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J Cell Physiol. 2015 Sep;230(9):2032-7. doi: 10.1002/jcp.24954.

A High Fat Diet Increases Bone Marrow Adipose Tissue (MAT) But Does Not Alter Trabecular or Cortical Bone Mass in C57BL/6J Mice.

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Center for Clinical and Translational Research, Maine Medical Center Research Institute, Scarborough, Maine.
University of Maine Graduate School of Biomedical Science and Engineering, Orono, Maine.
Department of Orthopaedics and Rehabilitation, Yale School of Medicine, New Haven, Connecticut.
Department of Molecular and Integrative Physiology, University of Michigan Medical School, Ann Arbor, Michigan.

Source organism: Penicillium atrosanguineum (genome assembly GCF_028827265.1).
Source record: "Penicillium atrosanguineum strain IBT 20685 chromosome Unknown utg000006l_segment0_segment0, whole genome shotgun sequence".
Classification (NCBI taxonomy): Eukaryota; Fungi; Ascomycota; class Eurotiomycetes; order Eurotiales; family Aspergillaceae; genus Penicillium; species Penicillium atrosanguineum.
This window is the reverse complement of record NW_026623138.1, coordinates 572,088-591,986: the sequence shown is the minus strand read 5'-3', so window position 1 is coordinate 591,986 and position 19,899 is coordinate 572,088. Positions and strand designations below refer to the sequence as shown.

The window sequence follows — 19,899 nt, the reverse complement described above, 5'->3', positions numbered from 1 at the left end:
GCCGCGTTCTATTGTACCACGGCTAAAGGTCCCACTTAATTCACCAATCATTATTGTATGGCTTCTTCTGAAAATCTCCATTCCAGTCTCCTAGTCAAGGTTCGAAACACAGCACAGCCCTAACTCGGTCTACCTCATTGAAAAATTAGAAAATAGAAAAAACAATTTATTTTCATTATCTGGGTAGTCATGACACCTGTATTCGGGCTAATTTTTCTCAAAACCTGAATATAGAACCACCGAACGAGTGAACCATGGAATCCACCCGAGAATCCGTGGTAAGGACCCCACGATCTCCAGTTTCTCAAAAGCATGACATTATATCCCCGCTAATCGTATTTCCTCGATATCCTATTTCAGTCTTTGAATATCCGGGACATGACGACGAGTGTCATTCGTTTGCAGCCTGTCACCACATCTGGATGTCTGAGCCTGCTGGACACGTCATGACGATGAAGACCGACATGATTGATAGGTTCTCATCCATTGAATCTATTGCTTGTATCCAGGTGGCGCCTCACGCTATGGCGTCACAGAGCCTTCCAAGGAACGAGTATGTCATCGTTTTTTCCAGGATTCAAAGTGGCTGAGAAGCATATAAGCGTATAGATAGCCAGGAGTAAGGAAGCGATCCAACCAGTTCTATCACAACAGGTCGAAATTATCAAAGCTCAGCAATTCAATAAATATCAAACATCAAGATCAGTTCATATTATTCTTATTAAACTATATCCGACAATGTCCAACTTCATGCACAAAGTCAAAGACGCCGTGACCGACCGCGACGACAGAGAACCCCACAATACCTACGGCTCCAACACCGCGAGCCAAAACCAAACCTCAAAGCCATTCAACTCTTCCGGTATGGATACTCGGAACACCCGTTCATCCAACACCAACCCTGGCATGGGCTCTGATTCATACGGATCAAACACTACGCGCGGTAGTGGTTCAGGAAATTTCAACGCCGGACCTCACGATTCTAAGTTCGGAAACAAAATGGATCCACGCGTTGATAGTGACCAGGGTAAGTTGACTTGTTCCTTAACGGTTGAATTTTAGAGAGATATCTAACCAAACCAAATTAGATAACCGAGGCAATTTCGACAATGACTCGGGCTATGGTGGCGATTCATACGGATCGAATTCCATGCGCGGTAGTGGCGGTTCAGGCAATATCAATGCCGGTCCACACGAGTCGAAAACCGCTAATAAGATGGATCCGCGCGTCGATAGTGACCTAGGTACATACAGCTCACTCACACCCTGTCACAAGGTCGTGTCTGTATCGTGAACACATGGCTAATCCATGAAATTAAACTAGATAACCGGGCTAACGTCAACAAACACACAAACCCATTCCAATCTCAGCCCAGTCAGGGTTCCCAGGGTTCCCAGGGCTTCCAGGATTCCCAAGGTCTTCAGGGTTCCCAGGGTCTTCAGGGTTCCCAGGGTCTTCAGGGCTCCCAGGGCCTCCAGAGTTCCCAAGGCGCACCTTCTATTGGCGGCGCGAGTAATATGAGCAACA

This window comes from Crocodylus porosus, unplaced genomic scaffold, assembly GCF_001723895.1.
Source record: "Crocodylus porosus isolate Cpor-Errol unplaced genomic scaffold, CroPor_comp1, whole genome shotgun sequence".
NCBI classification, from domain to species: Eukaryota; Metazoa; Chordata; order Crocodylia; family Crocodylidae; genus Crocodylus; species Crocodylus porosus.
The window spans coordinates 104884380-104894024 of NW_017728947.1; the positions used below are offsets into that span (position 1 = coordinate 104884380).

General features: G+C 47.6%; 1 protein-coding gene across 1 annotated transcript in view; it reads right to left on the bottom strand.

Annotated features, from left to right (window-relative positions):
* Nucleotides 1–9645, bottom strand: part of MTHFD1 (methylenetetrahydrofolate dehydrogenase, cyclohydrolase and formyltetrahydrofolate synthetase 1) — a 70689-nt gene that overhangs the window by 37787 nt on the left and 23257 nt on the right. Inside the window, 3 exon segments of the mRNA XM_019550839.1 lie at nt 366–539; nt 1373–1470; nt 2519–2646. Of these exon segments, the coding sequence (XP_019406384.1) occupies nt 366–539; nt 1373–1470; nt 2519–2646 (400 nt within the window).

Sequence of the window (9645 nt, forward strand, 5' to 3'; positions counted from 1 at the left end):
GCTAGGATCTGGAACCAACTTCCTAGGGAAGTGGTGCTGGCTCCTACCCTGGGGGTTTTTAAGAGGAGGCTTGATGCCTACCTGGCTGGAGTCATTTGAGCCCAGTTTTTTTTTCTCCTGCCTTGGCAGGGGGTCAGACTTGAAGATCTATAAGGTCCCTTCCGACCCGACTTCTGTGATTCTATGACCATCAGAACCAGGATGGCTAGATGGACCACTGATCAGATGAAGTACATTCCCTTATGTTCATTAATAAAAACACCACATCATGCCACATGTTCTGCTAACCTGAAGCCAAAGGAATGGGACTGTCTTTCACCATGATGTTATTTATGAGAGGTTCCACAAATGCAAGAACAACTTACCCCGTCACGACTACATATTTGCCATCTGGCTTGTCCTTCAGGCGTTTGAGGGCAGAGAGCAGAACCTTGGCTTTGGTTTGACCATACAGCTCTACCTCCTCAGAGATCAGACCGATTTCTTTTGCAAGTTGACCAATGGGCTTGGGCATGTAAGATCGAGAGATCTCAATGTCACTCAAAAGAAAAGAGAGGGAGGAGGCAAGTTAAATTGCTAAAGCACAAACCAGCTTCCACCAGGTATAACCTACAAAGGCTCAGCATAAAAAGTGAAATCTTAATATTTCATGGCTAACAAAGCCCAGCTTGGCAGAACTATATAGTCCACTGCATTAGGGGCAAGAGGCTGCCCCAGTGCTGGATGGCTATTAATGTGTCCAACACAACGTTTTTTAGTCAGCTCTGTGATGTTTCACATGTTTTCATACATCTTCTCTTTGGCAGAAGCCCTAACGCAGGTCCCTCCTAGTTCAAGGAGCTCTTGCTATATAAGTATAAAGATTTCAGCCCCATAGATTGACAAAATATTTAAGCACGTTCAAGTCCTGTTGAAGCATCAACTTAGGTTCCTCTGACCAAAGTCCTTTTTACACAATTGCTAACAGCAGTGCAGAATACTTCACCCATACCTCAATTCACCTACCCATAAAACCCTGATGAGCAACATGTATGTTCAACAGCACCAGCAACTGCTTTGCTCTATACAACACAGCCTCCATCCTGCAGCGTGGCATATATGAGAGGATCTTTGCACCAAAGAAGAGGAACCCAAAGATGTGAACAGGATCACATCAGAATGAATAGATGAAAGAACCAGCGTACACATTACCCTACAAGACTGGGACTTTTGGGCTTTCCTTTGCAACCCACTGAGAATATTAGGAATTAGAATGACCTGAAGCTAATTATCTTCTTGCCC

Obesity has been associated with high bone mineral density (BMD) but a greater propensity to fracture. Some obese individuals have increased marrow adipose tissue (MAT), but the impact of MAT on bone turnover remains controversial, as do changes in BMD associated with a high fat diet (HFD). In this study we hypothesized that MAT volume would increase in response to HFD but would be independent of changes in BMD. Hence, we fed C57BL/6J (B6) male mice at 3 weeks of age either a high fat diet (60 kcal %) or regular diet (10 kcal %) for 12 weeks (n = 10/group). We measured MAT volume by osmium staining and micro-CT (µCT) as well as bone parameters by µCT, histomorphometry, and dual-energy X-ray absorptiometry. We also performed a short-term pilot study using 13-week-old B6 males and females fed a HFD (58 kcal %) for 2 weeks (n = 3/sex). Both long- and short-term HFD feedings were associated with high MAT volume, however, femoral trabecular bone volume fraction (BV/TV), bone formation rate and cortical bone mass were not altered in the long-term study. In the short-term pilot study, areal BMD was unchanged after 2 weeks of HFD. We conclude that, for B6 mice fed a HFD starting at wean or 13 weeks of age, MAT increases whereas bone mass is not altered. More studies are needed to define the mechanism responsible for the rapid storage of energy in the marrow and its distinction from other adipose depots.

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